Display Events from a SharePoint Calendar Using jQuery and FullCalendar

This entry is part 1 of 2 in the series Building a Better SharePoint Calendar.

As part of a large department site redesign project, I wanted to implement a better calendar solution than what MOSS 2007 gives you OOTB. I remembered coming across the FullCalendar jQuery plugin a while back, so I decided to try using it with the calendar on my department’s site. I haven’t tested this in SharePoint 2010, but it should work just fine regardless of the version (just verify all of the column references in case any of them are named differently).

Prepping the Resources

I downloaded the latest FullCalendar package, unzipped the file, and uploaded the CSS and JavaScript files to a document library on my site. I like to use a library called WebResources and add a choice column with options for “CSS,” “Image,” “JavaScript,” and “jQuery” so I can keep track of all of my various resources in one place, with versioning.

Screenshot of FullCalendar Resources in the WebResources Library
I keep all of my resources in a "WebResources" document library grouped by the type of resource.

Once the files were uploaded, I copied the calendar.aspx page and renamed it CalendarCustom.aspx in SharePoint Designer (SPD). Then I switched back to the web UI, went to the calendar settings, and modified the duplicate “Calendar” view so I could rename it and set it as the default (this is the view that will contain our custom calendar). Next I opened that view and hid the default list view web part for the calendar.

The last step in prepping the page was to open it in SPD and add references to the CSS and JavaScript files that the calendar will need just below the <asp:Content ContentPlaceHolderId="PlaceHolderMain" runat="server"> tag on the page (you could also put them in a Content Editor Web Part):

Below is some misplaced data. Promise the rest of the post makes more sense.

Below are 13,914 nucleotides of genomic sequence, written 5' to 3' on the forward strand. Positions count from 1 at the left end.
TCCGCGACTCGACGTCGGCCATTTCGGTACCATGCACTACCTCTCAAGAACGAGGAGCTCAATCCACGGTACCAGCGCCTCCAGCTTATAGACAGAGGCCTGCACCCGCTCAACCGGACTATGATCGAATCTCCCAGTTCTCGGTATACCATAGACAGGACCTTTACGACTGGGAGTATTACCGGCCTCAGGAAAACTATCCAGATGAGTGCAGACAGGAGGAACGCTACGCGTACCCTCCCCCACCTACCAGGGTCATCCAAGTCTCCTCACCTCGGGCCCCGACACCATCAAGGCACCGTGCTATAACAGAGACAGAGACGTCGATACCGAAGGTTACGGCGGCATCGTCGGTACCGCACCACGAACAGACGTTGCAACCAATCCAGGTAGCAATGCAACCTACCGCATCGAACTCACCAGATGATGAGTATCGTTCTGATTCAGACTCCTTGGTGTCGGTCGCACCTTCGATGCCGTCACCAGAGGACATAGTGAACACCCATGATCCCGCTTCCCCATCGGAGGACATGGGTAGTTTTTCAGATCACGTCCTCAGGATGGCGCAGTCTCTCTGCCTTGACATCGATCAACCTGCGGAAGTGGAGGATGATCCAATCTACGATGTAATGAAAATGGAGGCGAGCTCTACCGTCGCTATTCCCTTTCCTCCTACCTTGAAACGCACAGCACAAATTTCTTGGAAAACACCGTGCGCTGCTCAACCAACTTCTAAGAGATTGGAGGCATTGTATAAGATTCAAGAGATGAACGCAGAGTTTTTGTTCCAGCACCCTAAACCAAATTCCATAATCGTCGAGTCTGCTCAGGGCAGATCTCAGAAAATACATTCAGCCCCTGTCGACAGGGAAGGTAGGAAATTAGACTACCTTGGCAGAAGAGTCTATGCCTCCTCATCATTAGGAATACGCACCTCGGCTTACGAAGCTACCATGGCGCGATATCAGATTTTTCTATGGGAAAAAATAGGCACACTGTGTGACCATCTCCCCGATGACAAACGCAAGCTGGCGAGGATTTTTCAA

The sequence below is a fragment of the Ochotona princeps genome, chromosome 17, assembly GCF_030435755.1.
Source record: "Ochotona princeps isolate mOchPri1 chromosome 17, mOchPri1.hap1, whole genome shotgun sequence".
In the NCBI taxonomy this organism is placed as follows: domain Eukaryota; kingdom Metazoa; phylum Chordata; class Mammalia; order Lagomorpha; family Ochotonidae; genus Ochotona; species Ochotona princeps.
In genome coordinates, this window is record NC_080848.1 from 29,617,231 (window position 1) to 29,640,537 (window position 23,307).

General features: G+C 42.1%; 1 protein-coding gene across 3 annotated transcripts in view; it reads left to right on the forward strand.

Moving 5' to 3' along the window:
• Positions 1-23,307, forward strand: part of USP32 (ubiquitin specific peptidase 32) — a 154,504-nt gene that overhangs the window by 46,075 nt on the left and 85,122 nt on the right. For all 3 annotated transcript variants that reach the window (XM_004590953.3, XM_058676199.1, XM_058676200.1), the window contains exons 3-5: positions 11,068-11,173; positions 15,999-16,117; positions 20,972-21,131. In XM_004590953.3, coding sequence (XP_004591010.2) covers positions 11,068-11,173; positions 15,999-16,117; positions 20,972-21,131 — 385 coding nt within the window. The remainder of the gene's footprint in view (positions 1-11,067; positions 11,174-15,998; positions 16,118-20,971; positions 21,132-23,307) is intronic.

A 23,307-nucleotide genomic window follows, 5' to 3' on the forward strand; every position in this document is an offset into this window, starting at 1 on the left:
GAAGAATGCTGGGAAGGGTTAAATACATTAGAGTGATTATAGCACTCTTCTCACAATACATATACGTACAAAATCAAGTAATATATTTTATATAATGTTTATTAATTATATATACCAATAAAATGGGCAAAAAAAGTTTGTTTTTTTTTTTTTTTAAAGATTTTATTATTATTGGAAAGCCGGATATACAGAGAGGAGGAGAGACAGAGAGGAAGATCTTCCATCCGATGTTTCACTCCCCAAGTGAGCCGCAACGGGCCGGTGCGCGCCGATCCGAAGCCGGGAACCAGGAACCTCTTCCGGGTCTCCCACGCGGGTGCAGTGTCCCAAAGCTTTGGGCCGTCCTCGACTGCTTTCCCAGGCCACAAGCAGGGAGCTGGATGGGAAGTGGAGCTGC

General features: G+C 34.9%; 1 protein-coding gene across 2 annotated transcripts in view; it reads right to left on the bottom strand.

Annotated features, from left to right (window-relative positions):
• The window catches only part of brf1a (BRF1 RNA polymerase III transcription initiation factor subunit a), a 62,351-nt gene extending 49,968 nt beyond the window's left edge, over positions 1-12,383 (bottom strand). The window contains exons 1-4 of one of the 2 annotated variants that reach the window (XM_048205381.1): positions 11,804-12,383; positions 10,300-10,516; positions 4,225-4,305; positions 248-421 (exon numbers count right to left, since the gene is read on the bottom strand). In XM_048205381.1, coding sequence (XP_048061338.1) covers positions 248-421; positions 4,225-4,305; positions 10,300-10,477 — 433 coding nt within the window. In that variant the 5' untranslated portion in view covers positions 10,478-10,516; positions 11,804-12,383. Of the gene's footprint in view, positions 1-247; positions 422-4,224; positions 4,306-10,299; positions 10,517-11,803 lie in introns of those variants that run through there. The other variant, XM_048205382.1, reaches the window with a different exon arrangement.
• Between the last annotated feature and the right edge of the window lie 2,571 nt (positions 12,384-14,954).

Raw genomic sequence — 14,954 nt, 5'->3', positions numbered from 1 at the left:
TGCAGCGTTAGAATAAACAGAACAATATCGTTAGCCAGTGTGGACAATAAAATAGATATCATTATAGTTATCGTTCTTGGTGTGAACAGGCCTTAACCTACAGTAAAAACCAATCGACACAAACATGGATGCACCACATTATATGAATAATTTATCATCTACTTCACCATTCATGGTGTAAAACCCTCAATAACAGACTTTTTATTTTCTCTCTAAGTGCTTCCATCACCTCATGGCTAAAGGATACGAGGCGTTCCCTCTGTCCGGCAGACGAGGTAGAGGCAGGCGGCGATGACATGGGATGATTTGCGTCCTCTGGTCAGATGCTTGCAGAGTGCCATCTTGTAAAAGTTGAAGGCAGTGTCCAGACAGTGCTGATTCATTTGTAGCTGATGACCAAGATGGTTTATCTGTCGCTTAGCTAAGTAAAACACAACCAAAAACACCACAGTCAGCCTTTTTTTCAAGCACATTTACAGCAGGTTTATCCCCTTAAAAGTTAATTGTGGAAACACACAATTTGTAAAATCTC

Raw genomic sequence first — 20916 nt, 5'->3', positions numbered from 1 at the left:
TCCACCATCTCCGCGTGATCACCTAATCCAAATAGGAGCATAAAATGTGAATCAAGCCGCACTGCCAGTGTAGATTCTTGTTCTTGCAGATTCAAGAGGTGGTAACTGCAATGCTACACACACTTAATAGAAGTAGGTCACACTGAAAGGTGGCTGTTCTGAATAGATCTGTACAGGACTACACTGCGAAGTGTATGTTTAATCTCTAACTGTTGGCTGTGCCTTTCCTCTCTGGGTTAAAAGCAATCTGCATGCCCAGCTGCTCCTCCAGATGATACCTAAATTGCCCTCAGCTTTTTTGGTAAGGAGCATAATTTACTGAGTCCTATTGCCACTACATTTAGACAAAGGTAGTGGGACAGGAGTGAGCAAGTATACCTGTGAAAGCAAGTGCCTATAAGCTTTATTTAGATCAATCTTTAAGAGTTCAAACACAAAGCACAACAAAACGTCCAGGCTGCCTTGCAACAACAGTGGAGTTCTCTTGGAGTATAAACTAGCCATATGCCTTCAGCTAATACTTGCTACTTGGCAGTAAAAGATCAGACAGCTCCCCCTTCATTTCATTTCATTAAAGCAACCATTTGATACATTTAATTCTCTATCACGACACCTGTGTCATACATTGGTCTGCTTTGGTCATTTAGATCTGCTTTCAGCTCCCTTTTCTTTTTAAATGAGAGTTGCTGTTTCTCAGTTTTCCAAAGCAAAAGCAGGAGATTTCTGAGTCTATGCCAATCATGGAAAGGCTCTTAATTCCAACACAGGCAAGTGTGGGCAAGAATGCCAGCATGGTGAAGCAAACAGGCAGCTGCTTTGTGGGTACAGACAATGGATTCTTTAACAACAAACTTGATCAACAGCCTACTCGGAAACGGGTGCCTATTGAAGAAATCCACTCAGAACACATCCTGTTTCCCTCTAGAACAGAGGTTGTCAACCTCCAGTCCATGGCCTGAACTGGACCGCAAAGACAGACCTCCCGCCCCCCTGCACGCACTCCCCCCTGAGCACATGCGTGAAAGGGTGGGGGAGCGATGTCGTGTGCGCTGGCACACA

Screenshot of CSS and Script References for FullCalendar
Load the CSS and JavaScript references on the page. This can be done in a Content Editor Web Part, but I prefer to add them in the PlaceHolderMain section.

Setting Up the Data View Web Part

To make this happen, I used a Data View Web Part (DVWP) to output the necessary JavaScript for the plugin to generate the calendar. I selected the web part zone and inserted a new DVWP. I chose the Calendar list as my data source, selected the Title field and inserted it as a “Multiple Item View.”

Screenshot of Calendar Data Source Displayed as a Multiple Item View
Insert a DVWP with the calendar as the data source, and insert the Title field as a "Multiple Item View."

I didn’t want to bog down the browser by loading hundreds of really old events, so I set a filter on the DVWP so that only events with a start time greater than or equal to today minus 90 days would be displayed (see this post for more information on setting up CAML query offsets). This allows people to view events up to three months in the past, as well as current and future events. I also sorted the events by start time in ascending order.


SharePoint, jQuery, and FullCalendar—Now with SPServices

This entry is part 2 of 2 in the series Building a Better SharePoint Calendar.

In the first entry to this series, I demonstrated how you can use a data view web part (DVWP) to emit SharePoint® calendar events as JSON that the FullCalendar jQuery plugin can use. Although it works fairly well, there are some limitations to the solution. It doesn’t handle recurring events, it doesn’t retrieve all events, it doesn’t support pagination/bookmarking, and it doesn’t provide a way to connect the calendar to Outlook® or create alerts.

This post will overcome the first two limitations by borrowing most of the code posted in this discussion thread on CodePlex and doing away with the DVWP altogether. Jim Bob Howard provided a lot of great information, but it’s broken up over several replies and is a bit difficult to follow. I also wanted to expand on the functionality of his solution by displaying events in the local time zone instead of the web server’s time zone and optimizing the web service calls by retrieving as few events at a time as possible instead of getting a month’s worth of events at a time.

Screenshot of a Fullcalendar demo page.
Fullcalendar in all it’s jQuery-themed glory!